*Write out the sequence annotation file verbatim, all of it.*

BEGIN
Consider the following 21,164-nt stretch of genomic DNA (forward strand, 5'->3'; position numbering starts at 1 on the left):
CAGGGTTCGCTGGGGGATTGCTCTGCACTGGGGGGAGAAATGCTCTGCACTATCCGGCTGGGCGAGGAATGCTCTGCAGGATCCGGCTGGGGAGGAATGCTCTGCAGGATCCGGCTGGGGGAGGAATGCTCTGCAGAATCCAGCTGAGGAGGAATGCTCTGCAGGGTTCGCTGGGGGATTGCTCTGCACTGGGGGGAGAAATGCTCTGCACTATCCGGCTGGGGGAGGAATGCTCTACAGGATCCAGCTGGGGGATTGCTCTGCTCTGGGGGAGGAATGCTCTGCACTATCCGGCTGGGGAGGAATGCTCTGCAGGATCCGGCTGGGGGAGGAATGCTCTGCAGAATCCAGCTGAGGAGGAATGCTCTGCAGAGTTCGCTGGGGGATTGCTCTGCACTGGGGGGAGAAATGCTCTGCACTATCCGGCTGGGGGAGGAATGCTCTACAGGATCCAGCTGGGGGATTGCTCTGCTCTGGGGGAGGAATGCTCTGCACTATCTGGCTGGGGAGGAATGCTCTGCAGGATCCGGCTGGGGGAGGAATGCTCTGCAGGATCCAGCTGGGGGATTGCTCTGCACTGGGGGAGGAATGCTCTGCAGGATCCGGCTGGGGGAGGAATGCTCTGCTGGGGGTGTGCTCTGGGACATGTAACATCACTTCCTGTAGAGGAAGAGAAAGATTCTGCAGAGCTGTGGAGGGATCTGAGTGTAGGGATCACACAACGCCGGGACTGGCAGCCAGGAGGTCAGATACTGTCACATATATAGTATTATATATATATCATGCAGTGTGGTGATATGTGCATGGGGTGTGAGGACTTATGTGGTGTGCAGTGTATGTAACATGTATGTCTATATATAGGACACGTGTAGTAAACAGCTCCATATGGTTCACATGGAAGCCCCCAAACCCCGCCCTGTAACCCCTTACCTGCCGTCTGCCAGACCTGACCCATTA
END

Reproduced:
Consider the following 21,164-nt stretch of genomic DNA (forward strand, 5'->3'; position numbering starts at 1 on the left):
CAGGGTTCGCTGGGGGATTGCTCTGCACTGGGGGGAGAAATGCTCTGCACTATCCGGCTGGGCGAGGAATGCTCTGCAGGATCCGGCTGGGGAGGAATGCTCTGCAGGATCCGGCTGGGGGAGGAATGCTCTGCAGAATCCAGCTGAGGAGGAATGCTCTGCAGGGTTCGCTGGGGGATTGCTCTGCACTGGGGGGAGAAATGCTCTGCACTATCCGGCTGGGGGAGGAATGCTCTACAGGATCCAGCTGGGGGATTGCTCTGCTCTGGGGGAGGAATGCTCTGCACTATCCGGCTGGGGAGGAATGCTCTGCAGGATCCGGCTGGGGGAGGAATGCTCTGCAGAATCCAGCTGAGGAGGAATGCTCTGCAGAGTTCGCTGGGGGATTGCTCTGCACTGGGGGGAGAAATGCTCTGCACTATCCGGCTGGGGGAGGAATGCTCTACAGGATCCAGCTGGGGGATTGCTCTGCTCTGGGGGAGGAATGCTCTGCACTATCTGGCTGGGGAGGAATGCTCTGCAGGATCCGGCTGGGGGAGGAATGCTCTGCAGGATCCAGCTGGGGGATTGCTCTGCACTGGGGGAGGAATGCTCTGCAGGATCCGGCTGGGGGAGGAATGCTCTGCTGGGGGTGTGCTCTGGGACATGTAACATCACTTCCTGTAGAGGAAGAGAAAGATTCTGCAGAGCTGTGGAGGGATCTGAGTGTAGGGATCACACAACGCCGGGACTGGCAGCCAGGAGGTCAGATACTGTCACATATATAGTATTATATATATATCATGCAGTGTGGTGATATGTGCATGGGGTGTGAGGACTTATGTGGTGTGCAGTGTATGTAACATGTATGTCTATATATAGGACACGTGTAGTAAACAGCTCCATATGGTTCACATGGAAGCCCCCAAACCCCGCCCTGTAACCCCTTACCTGCCGTCTGCCAGACCTGACCCATTA